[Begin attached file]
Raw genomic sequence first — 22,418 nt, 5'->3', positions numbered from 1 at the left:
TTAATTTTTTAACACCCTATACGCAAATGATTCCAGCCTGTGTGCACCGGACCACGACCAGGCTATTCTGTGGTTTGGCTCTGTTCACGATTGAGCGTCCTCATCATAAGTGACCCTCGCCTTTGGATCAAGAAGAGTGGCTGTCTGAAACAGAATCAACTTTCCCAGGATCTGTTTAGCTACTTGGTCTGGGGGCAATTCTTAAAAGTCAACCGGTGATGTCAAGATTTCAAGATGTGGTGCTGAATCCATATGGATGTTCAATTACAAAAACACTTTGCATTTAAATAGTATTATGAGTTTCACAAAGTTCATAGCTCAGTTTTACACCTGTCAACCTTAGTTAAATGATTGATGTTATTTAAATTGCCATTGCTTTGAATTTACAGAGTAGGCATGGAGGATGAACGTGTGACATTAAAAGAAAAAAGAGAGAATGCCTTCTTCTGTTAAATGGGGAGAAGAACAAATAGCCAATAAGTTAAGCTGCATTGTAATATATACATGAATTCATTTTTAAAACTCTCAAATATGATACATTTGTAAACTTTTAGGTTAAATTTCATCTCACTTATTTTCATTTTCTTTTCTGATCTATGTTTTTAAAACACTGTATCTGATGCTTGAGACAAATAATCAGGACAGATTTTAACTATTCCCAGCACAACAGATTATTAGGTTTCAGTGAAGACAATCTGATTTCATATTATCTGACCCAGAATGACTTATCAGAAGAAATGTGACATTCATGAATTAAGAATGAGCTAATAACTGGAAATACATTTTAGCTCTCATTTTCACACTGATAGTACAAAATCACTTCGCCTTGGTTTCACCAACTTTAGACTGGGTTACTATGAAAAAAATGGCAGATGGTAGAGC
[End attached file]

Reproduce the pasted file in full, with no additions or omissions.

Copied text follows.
Raw genomic sequence first — 22,418 nt, 5'->3', positions numbered from 1 at the left:
TTAATTTTTTAACACCCTATACGCAAATGATTCCAGCCTGTGTGCACCGGACCACGACCAGGCTATTCTGTGGTTTGGCTCTGTTCACGATTGAGCGTCCTCATCATAAGTGACCCTCGCCTTTGGATCAAGAAGAGTGGCTGTCTGAAACAGAATCAACTTTCCCAGGATCTGTTTAGCTACTTGGTCTGGGGGCAATTCTTAAAAGTCAACCGGTGATGTCAAGATTTCAAGATGTGGTGCTGAATCCATATGGATGTTCAATTACAAAAACACTTTGCATTTAAATAGTATTATGAGTTTCACAAAGTTCATAGCTCAGTTTTACACCTGTCAACCTTAGTTAAATGATTGATGTTATTTAAATTGCCATTGCTTTGAATTTACAGAGTAGGCATGGAGGATGAACGTGTGACATTAAAAGAAAAAAGAGAGAATGCCTTCTTCTGTTAAATGGGGAGAAGAACAAATAGCCAATAAGTTAAGCTGCATTGTAATATATACATGAATTCATTTTTAAAACTCTCAAATATGATACATTTGTAAACTTTTAGGTTAAATTTCATCTCACTTATTTTCATTTTCTTTTCTGATCTATGTTTTTAAAACACTGTATCTGATGCTTGAGACAAATAATCAGGACAGATTTTAACTATTCCCAGCACAACAGATTATTAGGTTTCAGTGAAGACAATCTGATTTCATATTATCTGACCCAGAATGACTTATCAGAAGAAATGTGACATTCATGAATTAAGAATGAGCTAATAACTGGAAATACATTTTAGCTCTCATTTTCACACTGATAGTACAAAATCACTTCGCCTTGGTTTCACCAACTTTAGACTGGGTTACTATGAAAAAAATGGCAGATGGTAGAGC